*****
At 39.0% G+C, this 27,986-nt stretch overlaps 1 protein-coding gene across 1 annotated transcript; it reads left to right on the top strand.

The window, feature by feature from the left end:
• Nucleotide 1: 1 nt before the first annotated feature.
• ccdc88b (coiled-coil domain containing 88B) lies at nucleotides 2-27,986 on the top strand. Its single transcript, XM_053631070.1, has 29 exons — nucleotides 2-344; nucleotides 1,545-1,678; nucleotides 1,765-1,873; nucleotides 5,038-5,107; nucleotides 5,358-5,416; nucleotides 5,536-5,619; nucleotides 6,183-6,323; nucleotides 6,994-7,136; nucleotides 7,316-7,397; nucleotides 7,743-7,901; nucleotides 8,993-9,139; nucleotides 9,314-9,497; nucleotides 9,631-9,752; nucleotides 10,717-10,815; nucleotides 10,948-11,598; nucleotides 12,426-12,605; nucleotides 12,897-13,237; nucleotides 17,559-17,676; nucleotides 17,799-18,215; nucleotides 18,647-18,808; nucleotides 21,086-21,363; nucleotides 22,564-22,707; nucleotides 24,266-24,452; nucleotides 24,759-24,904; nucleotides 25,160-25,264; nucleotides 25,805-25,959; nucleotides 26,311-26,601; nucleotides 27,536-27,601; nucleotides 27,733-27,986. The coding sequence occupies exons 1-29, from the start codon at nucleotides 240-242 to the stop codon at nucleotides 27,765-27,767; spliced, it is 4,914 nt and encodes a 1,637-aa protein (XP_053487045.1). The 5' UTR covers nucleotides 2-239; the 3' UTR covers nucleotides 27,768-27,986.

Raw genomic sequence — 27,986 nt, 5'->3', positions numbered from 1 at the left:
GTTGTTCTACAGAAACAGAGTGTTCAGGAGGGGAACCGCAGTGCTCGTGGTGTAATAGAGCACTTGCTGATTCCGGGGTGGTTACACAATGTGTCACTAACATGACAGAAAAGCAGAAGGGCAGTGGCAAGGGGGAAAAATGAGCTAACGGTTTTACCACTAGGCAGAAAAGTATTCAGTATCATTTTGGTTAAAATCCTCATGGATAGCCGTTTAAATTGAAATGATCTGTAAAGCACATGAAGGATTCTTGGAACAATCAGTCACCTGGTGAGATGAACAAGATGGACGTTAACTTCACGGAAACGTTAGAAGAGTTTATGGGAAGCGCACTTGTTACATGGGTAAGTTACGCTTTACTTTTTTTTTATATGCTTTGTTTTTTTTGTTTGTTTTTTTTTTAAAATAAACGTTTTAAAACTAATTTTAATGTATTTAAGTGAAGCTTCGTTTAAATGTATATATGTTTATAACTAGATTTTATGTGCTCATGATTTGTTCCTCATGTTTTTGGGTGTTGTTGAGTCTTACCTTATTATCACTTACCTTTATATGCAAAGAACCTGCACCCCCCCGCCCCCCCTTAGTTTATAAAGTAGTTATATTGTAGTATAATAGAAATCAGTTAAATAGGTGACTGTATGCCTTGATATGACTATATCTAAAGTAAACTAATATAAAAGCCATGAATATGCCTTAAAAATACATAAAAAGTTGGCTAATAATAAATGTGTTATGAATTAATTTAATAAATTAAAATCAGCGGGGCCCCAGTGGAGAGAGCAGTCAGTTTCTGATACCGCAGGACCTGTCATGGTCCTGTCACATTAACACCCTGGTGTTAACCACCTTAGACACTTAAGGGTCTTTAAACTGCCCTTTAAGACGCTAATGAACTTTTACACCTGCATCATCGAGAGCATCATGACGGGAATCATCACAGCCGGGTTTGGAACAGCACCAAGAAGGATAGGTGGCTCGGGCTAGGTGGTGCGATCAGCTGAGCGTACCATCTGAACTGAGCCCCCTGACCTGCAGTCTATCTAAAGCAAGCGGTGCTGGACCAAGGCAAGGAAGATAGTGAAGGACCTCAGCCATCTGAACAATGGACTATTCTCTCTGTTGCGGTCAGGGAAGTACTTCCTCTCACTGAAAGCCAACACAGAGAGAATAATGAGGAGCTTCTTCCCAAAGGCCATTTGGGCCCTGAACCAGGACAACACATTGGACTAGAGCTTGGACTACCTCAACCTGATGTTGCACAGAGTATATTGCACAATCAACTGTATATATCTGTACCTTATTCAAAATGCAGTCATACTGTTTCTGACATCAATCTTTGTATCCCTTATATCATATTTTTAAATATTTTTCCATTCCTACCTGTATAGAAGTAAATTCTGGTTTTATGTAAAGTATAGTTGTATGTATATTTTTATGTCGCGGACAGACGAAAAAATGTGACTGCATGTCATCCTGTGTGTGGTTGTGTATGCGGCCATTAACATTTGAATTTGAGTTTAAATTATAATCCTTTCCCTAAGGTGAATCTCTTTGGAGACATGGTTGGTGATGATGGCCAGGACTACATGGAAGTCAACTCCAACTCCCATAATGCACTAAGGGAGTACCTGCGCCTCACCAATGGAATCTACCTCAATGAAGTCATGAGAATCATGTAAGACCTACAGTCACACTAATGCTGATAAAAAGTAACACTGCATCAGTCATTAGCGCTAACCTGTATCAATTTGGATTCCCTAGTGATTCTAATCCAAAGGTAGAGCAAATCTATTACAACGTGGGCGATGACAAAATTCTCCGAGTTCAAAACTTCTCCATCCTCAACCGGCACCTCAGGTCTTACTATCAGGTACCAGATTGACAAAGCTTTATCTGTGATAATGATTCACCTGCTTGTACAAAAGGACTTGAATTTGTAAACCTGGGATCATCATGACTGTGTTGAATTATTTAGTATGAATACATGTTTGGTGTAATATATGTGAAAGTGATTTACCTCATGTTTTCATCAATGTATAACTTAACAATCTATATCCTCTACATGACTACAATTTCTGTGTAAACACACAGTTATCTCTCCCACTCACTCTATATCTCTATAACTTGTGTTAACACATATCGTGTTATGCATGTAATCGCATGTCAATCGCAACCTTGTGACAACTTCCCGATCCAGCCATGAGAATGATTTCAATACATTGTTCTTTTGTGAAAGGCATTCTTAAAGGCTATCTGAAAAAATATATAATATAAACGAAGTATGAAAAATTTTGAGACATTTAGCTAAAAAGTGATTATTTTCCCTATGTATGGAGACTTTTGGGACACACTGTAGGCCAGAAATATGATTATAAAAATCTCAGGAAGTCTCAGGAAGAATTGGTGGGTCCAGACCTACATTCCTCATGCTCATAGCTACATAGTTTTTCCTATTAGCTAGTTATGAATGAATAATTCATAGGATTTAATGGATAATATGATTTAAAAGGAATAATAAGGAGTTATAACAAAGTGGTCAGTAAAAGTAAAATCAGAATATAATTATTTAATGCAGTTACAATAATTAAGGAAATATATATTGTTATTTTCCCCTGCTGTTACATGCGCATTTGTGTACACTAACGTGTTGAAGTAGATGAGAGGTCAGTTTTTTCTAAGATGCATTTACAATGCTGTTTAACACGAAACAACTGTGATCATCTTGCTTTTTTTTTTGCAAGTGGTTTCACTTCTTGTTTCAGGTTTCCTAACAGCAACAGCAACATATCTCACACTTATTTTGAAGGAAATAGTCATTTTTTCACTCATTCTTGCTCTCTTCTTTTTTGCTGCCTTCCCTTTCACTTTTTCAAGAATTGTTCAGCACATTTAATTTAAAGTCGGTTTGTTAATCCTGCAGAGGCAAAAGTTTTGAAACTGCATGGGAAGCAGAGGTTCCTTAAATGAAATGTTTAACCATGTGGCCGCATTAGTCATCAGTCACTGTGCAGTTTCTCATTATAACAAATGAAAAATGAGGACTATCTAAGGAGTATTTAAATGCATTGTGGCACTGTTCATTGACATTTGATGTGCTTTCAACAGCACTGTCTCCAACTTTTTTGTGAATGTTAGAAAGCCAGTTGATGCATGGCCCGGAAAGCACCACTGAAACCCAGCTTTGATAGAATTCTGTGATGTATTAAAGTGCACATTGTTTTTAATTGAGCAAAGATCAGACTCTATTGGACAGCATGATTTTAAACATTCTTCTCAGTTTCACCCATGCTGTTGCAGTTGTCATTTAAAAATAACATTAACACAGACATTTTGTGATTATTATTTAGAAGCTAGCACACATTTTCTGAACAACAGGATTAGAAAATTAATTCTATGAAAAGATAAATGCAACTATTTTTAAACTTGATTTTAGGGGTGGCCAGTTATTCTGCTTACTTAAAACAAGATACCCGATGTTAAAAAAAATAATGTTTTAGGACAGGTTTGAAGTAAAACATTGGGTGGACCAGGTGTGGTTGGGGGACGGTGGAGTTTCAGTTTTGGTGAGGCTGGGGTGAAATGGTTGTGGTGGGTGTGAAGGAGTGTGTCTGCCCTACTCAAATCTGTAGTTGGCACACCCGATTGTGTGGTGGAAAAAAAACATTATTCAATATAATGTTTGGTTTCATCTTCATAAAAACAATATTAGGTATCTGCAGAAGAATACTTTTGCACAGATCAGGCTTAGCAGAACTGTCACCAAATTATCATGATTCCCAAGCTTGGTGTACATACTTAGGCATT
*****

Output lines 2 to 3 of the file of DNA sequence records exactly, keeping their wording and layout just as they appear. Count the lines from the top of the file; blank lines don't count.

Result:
The window, feature by feature from the left end:
• Nucleotide 1: 1 nt before the first annotated feature.